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The Implications of Brexit on Aromatherapy Products Regulations
IFA Research Committee Call for Research Abstracts and Case Histories
Launch of Sustainable Healthcare Day 06th April 2022
Sign the Petition Today For Massage to be Available on the NHS
Offer patients with musculoskeletal (MSK) conditions like muscle strains, aches and pains massage instead of medication and before more expensive, invasive and often unnecessary treatments are considered.
Why is this important?
People want Massage
As a full-time massage therapist, Tatina Semprini (MIFA) has treated many clients over the years that have come to her with various pains and disabilities due to MSK conditions. They don't want to waste their GP's time, take medication or wait months to see a physiotherapist. They know that massage works and would rather take that route. Sadly massage therapy is not available on the NHS because of 'a lack of funds as well as evidence that massage is effective', this despite NICE (National Institute for Health and Care Excellence) guidelines suggesting massage does in fact help certain conditions like lower back pain and sciatica.
Alarming Facts and Figures:
- NHS England spends £7-10 billion per year on MSK conditions.
- Up to 7.5 million working days are lost nationally due to ill-health related to MSK conditions.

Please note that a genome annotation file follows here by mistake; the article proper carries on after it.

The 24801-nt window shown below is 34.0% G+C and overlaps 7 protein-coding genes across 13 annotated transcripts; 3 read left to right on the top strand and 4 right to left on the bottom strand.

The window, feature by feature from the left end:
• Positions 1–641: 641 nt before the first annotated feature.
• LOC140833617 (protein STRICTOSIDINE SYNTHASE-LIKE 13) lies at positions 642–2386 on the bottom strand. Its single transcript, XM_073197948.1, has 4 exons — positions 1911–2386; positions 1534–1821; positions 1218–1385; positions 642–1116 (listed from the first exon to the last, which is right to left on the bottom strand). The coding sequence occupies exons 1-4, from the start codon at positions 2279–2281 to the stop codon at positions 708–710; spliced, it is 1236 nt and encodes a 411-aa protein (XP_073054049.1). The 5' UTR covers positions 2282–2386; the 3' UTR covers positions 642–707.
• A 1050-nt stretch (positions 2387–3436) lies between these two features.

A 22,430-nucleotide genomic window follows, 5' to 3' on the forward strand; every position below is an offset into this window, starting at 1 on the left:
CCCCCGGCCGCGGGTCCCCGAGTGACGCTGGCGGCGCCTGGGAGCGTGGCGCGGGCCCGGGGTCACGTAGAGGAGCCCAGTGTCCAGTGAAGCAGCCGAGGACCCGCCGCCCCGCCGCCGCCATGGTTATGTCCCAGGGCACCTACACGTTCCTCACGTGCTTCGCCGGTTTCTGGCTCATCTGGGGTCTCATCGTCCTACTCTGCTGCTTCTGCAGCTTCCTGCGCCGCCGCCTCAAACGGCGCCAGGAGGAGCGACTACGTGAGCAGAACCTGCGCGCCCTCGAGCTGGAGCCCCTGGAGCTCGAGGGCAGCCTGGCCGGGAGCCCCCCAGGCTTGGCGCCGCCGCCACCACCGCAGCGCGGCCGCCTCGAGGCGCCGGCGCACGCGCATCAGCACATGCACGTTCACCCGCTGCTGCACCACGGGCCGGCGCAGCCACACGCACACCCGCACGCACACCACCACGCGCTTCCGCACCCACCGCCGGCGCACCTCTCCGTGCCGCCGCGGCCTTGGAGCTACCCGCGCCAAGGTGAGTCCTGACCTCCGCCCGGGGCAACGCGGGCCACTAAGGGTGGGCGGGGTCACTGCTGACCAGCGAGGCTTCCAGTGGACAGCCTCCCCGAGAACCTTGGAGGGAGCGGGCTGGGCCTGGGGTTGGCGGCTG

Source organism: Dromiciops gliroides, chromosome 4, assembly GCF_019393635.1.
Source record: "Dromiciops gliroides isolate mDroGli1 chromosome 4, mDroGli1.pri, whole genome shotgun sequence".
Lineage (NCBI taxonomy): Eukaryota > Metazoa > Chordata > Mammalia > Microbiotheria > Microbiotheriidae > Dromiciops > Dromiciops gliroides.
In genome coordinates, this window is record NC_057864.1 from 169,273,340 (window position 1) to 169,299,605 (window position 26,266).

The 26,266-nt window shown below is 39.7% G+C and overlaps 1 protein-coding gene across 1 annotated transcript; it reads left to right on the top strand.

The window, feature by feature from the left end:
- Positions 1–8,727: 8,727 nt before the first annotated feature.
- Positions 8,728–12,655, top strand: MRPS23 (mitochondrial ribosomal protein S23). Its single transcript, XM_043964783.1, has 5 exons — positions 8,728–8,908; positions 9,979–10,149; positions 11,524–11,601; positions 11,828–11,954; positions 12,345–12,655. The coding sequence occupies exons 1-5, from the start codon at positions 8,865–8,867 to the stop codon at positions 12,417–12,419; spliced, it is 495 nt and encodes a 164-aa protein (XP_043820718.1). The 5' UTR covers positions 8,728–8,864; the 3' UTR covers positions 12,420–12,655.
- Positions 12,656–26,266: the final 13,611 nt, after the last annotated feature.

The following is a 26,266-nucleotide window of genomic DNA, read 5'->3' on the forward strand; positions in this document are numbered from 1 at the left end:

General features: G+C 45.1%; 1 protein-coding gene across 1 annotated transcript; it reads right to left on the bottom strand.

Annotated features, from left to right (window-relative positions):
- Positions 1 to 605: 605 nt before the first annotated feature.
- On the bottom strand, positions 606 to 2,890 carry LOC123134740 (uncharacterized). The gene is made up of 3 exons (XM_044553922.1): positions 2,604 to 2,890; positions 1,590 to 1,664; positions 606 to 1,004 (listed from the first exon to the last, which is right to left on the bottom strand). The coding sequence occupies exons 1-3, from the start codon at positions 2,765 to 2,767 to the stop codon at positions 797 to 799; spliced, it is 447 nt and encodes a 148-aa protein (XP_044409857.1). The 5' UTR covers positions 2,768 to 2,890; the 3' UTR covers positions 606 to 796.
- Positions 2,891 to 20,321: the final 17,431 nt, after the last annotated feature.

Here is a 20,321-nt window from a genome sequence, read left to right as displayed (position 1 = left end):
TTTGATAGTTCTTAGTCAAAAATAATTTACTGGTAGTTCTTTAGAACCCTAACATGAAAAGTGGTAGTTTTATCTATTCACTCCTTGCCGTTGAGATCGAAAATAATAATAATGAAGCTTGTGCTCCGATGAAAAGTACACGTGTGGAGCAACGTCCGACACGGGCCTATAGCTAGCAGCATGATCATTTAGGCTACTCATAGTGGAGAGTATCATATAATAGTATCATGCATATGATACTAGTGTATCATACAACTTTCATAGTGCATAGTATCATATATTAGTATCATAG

- Up to 60% of people on long-term incapacity benefit have an MSK condition.
- Around 10% of people with an MSK condition show symptoms of depression.
- 30% of GP appointments are related to MSK conditions.
- Up to 30% of people referred to hospital for MSK problems don't need hospital treatments.
The NHS is in crisis
The NHS is cutting budgets so severely that patients' lives are put at risk. There is an increasing shortage of GPs, doctors and nurses due to a growing and ageing population needing more medical care. Added to this is a decrease in recruitment as fewer professionals want to work under these stressful conditions. As massage therapists are specifically trained to deal with MSK conditions while GPs and nurses are not, they could free up medical staff by taking on some of this workload.
Doctors all around the world have been using massage as a form of treatment for thousands of years, and in many countries they still do. In the UK today the general public is increasingly turning to massage therapy to treat many different health issues. Professional athletes, footballers and dancers incorporate regular massages within their healthcare routine. They know it works! So why not offer massage as a treatment option in the NHS?
Physical Benefits of Massage
Clients have benefited greatly from massage therapy. They have avoided serious hospital operations, overcome IBS when NHS medication hasn't worked and have found relief from headaches, frozen shoulders, sciatica, RSI etc. Massage has also had a positive effect when treating anxiety and sleep problems. These are just a few examples.
The Financial Argument
If massage therapy was offered together with exercises, the NHS could save a lot of GP and hospital time. It could save money currently spent on ineffective medication often causing bad side effects. It could also save money by avoiding unnecessary operations. Benefit payments could be greatly reduced by getting people back to work quicker or even keeping them at work in the first place. Last, but not least, massage is cheaper than other NHS treatments, hence massage therapy would be the best starting point when dealing with MSK conditions. So both financially and health-wise, using massage therapy in the NHS makes sense! by Tatina Semprini (MIFA)